Calculus: Early Transcendentals 8th Edition

Published by Cengage Learning
ISBN 10: 1285741552
ISBN 13: 978-1-28574-155-0

Chapter 5 - Section 5.4 - Indefinite Integrals and the Net Change Theorem - 5.4 Exercises: 39

Answer

$$\int^{8}_1\frac{2+t}{\sqrt[3]{t^2}}dt=\frac{69}{4}$$

Work Step by Step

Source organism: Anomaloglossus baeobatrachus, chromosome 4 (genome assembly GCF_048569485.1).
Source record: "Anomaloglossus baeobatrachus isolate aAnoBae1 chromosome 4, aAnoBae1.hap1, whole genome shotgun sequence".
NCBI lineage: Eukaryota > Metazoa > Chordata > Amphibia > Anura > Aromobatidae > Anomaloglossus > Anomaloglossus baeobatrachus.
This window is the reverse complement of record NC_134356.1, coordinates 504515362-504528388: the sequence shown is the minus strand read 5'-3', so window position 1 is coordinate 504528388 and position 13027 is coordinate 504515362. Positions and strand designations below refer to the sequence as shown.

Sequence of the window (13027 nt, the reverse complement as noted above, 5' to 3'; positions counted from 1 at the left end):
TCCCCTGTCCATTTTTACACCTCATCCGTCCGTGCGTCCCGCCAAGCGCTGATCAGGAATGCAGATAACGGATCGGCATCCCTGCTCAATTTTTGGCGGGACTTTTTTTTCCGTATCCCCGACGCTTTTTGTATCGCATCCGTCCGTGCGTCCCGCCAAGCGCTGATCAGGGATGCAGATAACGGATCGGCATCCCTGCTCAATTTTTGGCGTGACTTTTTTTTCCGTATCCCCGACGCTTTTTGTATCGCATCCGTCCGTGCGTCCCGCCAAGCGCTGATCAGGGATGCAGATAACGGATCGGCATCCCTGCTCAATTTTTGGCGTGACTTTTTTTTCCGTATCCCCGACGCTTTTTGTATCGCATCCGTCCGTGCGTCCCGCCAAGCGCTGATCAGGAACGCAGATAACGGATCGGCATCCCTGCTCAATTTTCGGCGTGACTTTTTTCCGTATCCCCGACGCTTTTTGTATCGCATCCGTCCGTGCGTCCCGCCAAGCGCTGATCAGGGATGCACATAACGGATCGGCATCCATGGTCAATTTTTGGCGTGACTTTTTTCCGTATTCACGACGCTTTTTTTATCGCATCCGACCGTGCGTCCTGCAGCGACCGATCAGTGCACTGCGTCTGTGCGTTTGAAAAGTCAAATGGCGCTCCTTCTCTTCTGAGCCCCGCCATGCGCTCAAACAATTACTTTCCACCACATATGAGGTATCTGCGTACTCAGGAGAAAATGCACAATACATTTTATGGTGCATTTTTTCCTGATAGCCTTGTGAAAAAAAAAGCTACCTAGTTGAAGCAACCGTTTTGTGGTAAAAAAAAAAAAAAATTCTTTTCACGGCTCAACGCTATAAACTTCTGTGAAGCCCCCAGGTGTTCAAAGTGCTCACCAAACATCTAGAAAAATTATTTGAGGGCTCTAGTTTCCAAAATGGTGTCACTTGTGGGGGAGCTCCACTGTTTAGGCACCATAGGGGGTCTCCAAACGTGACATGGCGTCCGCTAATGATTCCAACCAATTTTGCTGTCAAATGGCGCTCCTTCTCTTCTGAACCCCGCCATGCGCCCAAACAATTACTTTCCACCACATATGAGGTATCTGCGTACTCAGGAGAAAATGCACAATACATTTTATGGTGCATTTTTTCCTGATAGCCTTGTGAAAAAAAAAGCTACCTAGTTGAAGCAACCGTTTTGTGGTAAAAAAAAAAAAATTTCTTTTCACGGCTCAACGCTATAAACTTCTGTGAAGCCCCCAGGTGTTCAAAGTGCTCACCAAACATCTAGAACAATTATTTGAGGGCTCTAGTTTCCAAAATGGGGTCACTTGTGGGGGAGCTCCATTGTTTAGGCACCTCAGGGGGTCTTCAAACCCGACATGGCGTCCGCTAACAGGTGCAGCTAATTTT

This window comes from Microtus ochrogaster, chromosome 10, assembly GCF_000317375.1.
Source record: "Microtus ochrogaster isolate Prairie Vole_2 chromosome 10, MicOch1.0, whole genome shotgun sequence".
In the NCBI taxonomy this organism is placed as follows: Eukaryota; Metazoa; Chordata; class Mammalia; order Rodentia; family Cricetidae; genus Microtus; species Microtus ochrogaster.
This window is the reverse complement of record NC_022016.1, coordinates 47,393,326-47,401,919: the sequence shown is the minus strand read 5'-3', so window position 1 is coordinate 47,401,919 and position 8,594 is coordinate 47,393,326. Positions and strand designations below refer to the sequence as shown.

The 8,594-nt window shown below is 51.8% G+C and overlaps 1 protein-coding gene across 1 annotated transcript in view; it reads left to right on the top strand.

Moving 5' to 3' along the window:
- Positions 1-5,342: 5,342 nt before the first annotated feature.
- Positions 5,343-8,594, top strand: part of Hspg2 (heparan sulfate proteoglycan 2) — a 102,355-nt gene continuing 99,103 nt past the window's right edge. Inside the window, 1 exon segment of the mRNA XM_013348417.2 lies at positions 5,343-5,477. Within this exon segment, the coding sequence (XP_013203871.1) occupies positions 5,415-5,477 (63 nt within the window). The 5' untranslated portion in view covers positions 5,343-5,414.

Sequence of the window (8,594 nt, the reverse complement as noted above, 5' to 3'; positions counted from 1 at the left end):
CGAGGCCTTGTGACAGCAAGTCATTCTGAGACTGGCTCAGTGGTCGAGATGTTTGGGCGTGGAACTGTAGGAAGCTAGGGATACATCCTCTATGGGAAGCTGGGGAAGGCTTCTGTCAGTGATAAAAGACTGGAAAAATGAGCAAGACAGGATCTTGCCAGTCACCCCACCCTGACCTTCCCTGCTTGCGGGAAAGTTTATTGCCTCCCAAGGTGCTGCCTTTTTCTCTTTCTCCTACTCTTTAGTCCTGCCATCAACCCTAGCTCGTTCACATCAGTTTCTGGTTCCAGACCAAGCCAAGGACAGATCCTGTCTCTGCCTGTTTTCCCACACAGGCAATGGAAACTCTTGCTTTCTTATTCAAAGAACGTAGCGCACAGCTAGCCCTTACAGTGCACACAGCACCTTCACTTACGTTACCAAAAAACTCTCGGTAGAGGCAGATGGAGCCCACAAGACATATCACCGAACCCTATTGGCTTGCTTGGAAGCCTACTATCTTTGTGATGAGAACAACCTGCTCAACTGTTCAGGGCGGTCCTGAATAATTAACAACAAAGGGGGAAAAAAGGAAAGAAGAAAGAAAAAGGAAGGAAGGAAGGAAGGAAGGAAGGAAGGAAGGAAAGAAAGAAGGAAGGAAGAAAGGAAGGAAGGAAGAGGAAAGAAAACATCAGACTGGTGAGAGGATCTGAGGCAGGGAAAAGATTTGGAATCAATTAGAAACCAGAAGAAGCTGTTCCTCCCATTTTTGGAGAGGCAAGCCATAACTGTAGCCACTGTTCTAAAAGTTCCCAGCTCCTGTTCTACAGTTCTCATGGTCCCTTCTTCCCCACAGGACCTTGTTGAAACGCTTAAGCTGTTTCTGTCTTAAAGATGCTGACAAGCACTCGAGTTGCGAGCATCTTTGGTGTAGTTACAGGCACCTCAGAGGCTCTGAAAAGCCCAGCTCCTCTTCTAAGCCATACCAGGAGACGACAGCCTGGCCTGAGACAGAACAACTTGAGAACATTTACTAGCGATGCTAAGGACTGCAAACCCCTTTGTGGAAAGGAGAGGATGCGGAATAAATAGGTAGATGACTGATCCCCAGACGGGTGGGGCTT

$$A=\int^{8}_1\frac{2+t}{\sqrt[3]{t^2}}dt$$ $$A=\int^{8}_1(2+t)t^{-2/3}dt$$ $$A=\int^{8}_1(2t^{-2/3}+t^{1/3})dt$$ According to Table 1, we have $$\int(x^n)dx=\frac{x^{n+1}}{n+1}+C(n\ne-1)$$ Therefore, $$A=(\frac{2t^{1/3}}{\frac{1}{3}}+\frac{t^{4/3}}{\frac{4}{3}})\Bigg]^{8}_1$$ $$A=(6\sqrt[3]t+\frac{3\sqrt[3]{t^4}}{4})\Bigg]^{8}_1$$ $$A=(6\sqrt[3]8+\frac{3\sqrt[3]{8^4}}{4})-(6\sqrt[3]1+\frac{3\sqrt[3]{1^4}}{4})$$ $$A=(6\times2+\frac{3\times16}{4})-(6+\frac{3}{4})$$ $$A=(12+12)-(\frac{27}{4})$$ $$A=\frac{69}{4}$$
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